Arriving fully upright in a country where you should dangle upside down is baffling enough. Weathermen reminding you to wear a hat in the 30-degree heat, and host families measuring your steps in meters instead of feet just add to the confusion. Get an answer of 17 o’clock when you ask for the time, and you’re likely to go into culture shock.

Of course, plenty of people get warnings about the strange thermometers and Anders Celsius, but for those travel newbies who have somehow eluded these oddities: beware. There may come a time when you have to know what 17 o’clock means on your plane ticket.

The 24-hour clock (which is called military time in the United States) is the most common time system in the world. It is used throughout Europe, and also in many African, Asian, and Latin American countries. Some places, like South Africa, actually use both the 12- and 24-hour clock. (Take a look at some of the most eye-catching clocks from around the world).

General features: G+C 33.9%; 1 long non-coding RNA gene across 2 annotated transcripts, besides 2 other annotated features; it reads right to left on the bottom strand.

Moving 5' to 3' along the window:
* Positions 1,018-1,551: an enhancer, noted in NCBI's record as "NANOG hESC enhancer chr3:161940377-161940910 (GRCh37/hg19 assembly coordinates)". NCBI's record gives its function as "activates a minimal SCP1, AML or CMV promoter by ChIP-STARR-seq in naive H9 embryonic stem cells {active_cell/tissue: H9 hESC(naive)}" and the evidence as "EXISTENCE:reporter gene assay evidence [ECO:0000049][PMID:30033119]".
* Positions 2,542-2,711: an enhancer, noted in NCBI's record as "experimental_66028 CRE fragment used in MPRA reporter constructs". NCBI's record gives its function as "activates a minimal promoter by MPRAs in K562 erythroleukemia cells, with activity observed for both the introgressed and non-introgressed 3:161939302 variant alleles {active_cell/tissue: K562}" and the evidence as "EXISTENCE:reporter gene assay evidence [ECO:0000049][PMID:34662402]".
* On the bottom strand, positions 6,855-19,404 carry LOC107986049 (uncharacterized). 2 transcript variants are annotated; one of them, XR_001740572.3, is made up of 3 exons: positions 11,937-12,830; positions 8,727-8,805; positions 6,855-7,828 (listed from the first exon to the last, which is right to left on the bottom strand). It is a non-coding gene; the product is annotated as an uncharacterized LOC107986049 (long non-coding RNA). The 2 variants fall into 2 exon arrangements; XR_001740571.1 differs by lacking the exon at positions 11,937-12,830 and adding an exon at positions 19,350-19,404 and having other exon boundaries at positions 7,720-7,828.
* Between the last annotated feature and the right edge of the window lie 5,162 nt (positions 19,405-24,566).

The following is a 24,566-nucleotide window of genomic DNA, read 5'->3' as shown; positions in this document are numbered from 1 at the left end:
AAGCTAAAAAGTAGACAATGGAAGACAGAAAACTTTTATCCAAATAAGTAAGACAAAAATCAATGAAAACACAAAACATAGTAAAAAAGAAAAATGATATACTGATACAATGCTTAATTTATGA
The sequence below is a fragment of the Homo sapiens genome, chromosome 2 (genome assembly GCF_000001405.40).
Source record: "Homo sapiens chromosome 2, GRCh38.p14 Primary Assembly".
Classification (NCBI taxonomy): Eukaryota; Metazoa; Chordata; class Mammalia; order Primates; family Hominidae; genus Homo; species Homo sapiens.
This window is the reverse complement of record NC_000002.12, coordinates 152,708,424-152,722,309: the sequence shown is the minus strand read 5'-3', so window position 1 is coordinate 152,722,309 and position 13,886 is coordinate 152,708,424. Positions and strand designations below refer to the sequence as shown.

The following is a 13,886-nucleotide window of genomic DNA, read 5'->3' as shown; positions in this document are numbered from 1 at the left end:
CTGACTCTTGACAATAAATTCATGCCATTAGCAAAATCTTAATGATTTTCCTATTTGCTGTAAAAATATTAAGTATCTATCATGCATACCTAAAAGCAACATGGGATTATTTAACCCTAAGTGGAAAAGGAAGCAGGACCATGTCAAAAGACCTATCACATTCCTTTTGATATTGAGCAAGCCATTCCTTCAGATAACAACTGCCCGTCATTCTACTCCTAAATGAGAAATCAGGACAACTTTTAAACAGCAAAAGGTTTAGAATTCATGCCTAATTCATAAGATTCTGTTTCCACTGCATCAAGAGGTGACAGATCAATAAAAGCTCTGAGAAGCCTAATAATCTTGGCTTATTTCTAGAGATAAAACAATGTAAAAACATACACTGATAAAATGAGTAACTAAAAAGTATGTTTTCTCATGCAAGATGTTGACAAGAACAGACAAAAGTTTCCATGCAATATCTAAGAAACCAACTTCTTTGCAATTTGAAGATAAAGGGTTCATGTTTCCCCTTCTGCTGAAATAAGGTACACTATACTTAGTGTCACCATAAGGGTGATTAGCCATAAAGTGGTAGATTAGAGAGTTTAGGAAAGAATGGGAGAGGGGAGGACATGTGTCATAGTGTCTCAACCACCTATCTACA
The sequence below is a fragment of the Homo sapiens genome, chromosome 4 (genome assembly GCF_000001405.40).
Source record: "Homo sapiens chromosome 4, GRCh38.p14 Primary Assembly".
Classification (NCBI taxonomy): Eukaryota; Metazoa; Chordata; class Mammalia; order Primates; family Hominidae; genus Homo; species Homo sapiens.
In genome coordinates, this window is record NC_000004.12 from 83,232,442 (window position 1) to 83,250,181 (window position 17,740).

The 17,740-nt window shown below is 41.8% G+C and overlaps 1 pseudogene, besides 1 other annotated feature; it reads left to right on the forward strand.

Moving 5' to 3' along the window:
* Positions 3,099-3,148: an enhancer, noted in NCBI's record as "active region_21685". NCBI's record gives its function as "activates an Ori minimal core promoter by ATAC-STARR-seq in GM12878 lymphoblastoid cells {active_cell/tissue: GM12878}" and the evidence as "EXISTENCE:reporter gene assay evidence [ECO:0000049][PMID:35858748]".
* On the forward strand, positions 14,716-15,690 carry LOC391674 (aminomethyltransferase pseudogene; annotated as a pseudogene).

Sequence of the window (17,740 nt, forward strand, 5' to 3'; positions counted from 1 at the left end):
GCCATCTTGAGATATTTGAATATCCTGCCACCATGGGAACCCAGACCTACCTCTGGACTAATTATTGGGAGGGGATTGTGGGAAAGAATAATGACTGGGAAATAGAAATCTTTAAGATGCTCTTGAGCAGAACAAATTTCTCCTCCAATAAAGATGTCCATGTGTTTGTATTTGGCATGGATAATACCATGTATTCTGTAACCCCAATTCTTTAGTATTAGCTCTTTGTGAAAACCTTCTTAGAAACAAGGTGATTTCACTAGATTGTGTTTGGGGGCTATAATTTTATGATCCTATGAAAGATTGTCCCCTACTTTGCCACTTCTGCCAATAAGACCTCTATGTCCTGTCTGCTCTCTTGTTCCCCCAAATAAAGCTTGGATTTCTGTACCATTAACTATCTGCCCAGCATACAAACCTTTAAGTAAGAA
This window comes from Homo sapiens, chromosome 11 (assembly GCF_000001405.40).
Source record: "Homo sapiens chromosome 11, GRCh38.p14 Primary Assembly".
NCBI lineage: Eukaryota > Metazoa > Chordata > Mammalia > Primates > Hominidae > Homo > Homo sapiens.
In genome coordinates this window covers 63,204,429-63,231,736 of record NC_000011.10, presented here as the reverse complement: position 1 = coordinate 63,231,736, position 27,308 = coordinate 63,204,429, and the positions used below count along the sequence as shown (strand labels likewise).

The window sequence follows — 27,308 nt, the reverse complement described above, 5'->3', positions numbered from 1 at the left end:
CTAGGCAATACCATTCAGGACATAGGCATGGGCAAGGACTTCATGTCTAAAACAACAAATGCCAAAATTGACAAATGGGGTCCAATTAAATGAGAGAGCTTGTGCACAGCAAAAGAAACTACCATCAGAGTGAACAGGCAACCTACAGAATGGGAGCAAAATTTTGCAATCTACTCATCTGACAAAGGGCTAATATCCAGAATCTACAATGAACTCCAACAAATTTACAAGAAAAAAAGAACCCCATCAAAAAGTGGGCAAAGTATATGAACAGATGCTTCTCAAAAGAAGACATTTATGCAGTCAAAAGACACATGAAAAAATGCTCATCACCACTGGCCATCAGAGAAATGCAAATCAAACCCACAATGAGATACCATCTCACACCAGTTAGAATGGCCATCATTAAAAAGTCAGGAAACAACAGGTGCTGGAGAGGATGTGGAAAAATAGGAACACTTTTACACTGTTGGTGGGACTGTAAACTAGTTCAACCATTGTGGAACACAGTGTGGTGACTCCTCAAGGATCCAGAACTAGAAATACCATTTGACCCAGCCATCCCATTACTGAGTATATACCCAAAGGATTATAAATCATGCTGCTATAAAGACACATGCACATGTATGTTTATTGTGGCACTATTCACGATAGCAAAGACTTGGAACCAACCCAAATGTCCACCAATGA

Here’s how it all works: From 1:00 AM – 12:00 PM, the 24-hour clock reads exactly the same way as our 12-hour clock. From 1:00 PM to 11:00 PM, however, the amount of 12 is added to the time. For example, 5:00 PM plus 12 is equal to 17 o’clock. To avoid confusion, midnight (12 AM) is usually just referred to as—midnight.

It’s pretty simple you say? You could have figured it out on your own without going into shock? Take another look at those complicated calculations above. Nonsense.

It turns out that all of those countries using the 24-hour clock may have the right idea. In a recent Varsity article, Cambridge University neuroscientist Dr. Michael Hastings explains that the patterns our bodies maintain—sleeping at night, being active during the day—follow a cycle that runs between 23.8 and 24.5 hours. These biochemical cycles are in turn monitored by tiny cells that produce rhythmic electrical currents. We each essentially have a miniature, ticking, 24-hour clock inside of us.